But Obama's support for the police has not always been taken at face value. Last week, he confronted more skeptical questions about his support for police officers at a town hall in Washington. Police officers "know you support law enforcement, of course," Texas Lt. Gov. Dan Patrick, a Republican, told Obama during the event, which aired on ABC and ESPN. "But do they really in their heart feel like you’re doing everything you can to protect their lives?" Patrick added. "Words matter. Your words matter much more than mine. Everything you say matters."
Patrick was only the most recent conservative politician to argue that Obama has not supported law enforcement the way that he should. "The last couple of years, Barack Obama has done nothing but hate on cops, accusing cops of being bad and racist," former congressman Joe Walsh (R-Ill.) said on CNN.
Obama has raised deep questions about police shootings of unarmed black men and made a few criticisms of law enforcement. He has pointed, for instance, to evidence that police are more likely to pull over black drivers in the absence of a clear violation of traffic laws, among other broad disparities in the criminal-justice system.
In acknowledging these shortcomings, though, Obama has always spoken highly of America's police. In doing so, he has also offered several detailed arguments for the importance of law enforcement during his presidency.
Most police are not bad people
For example, Obama rebuked advocates for police reform in his speech at a memorial for the five officers killed in Dallas last week. Sometimes, he said, these activists wrongly blame entire police forces for the bad actions of a few.
"The overwhelming majority of police officers do an incredibly hard and dangerous job fairly and professionally," Obama said. "When anyone, no matter how good their intentions may be, paints all police as biased or bigoted, we undermine those officers we depend on for our safety."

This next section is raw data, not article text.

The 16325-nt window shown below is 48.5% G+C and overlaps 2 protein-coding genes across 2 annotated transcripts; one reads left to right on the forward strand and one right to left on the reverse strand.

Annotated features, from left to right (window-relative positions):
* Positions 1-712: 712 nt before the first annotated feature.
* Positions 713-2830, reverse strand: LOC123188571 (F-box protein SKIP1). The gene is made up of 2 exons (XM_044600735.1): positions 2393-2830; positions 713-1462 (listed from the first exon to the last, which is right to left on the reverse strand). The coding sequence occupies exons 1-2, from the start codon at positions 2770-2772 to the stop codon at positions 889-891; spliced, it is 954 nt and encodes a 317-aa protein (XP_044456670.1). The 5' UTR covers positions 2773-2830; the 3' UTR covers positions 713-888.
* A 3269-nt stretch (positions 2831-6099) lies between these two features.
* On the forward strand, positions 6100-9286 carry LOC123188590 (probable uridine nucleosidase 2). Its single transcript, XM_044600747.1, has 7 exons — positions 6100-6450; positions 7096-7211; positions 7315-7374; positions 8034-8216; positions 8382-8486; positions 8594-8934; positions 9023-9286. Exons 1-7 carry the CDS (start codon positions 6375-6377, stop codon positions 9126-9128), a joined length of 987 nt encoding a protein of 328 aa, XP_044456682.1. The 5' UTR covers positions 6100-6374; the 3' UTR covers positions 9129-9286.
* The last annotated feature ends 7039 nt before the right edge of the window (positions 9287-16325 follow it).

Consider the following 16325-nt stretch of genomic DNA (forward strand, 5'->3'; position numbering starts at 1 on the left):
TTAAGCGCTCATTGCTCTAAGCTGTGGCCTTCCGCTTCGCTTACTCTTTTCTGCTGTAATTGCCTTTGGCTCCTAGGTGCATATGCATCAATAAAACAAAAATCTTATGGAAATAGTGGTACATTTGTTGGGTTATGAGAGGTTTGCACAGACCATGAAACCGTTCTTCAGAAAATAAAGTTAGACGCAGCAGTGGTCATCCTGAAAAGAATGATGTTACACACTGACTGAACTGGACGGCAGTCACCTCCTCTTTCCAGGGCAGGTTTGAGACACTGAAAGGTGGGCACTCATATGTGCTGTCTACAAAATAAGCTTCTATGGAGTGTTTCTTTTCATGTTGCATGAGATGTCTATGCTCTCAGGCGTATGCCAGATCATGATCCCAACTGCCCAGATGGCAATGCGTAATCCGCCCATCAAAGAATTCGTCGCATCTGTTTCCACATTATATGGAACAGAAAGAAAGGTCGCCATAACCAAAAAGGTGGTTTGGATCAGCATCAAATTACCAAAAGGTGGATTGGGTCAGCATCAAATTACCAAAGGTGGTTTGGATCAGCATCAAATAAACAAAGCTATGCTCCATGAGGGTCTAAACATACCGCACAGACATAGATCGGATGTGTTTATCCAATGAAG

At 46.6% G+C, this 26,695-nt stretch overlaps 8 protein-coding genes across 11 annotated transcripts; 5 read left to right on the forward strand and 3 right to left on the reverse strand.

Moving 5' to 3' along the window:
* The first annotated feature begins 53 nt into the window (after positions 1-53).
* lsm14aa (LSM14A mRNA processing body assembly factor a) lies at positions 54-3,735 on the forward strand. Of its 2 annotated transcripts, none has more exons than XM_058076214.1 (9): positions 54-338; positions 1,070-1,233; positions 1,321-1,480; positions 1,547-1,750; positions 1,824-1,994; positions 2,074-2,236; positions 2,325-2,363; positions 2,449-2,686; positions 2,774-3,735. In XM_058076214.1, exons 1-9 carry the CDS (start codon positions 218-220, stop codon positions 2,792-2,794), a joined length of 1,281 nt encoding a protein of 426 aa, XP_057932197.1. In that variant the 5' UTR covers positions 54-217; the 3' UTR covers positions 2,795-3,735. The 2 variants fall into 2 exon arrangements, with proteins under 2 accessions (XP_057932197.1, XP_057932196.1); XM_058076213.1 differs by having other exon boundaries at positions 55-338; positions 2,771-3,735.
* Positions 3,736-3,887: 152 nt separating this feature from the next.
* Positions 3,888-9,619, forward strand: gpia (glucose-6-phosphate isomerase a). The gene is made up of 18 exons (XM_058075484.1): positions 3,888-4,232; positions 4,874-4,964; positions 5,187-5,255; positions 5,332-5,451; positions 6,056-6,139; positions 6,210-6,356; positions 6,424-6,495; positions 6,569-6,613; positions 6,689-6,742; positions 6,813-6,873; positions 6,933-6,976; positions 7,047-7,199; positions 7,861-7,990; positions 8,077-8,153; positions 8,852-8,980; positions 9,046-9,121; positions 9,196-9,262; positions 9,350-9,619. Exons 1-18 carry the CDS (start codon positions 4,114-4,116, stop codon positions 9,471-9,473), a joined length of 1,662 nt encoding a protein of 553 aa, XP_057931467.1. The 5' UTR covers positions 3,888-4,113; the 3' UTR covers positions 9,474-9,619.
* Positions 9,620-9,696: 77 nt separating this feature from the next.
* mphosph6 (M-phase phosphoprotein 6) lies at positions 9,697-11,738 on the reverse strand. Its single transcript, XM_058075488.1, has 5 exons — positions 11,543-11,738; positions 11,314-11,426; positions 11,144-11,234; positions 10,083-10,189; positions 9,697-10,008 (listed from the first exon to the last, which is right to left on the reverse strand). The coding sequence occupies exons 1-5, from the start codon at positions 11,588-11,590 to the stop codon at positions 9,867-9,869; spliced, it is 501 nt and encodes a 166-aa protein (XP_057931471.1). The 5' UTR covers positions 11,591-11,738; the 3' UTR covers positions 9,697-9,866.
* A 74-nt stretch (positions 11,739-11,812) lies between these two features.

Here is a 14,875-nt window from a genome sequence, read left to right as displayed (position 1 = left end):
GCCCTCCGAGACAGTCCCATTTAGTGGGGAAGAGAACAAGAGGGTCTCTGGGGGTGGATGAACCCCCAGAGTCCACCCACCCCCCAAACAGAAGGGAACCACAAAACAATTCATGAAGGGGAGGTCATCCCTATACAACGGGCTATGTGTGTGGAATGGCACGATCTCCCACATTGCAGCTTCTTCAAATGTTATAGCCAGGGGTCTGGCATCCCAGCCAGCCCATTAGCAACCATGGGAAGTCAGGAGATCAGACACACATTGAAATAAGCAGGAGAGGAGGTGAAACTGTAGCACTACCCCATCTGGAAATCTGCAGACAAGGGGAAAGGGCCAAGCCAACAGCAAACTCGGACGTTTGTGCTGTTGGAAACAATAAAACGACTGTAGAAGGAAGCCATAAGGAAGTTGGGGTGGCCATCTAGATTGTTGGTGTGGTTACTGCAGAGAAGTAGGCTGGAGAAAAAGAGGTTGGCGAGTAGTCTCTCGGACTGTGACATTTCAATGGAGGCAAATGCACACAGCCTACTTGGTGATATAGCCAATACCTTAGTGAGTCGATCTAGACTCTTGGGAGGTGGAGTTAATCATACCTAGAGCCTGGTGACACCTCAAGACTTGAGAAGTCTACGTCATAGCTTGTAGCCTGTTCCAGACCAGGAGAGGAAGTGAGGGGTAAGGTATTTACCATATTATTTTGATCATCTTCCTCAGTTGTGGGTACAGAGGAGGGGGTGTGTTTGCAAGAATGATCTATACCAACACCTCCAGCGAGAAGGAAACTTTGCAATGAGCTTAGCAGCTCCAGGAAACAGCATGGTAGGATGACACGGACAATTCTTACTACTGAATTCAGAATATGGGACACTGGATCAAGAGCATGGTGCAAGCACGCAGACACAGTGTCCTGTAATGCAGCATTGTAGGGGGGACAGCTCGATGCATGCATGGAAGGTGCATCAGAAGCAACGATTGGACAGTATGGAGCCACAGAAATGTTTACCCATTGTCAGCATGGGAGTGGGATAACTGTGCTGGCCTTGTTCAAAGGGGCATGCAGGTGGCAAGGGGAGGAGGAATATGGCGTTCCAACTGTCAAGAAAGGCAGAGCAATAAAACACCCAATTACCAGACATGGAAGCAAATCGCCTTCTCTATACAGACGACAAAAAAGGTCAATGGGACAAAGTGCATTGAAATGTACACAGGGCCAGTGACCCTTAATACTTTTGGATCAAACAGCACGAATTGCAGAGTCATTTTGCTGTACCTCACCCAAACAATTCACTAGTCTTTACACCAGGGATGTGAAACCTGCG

Studies of complaints about officers' behavior filed by citizens support Obama's argument.
In 1991, an independent commission established to study the Los Angeles Police Department after the beating of Rodney King found that just 183 of the department's 8,500 officers were the subject of at least four allegations of excessive force or improper tactics. The commission faulted superior officers for failing to discipline this small group.
Last month, two criminologists published a study of complaints filed by citizens in eight cities: Albuquerque; Charlotte; Colorado Springs; Columbus; Fort Wayne, Ind.; Knoxville, Tenn.; Portland, Ore.; and St. Petersburg, Fla. Their study also found that a small group of officers accounted for a disproportionate number of complaints -- 79 percent of officers were the subject of one complaint at most. Officers who generated more complaints tended to be younger and less experienced.
In Chicago, an analysis by FiveThirtyEight found that the most complaints were filed against just 22 percent of officers who were the subject of any complaint. Because many officers were not the subject of any complaints and were not included in this calculation, these figures suggest that a large majority of officers in Chicago get along well with civilians.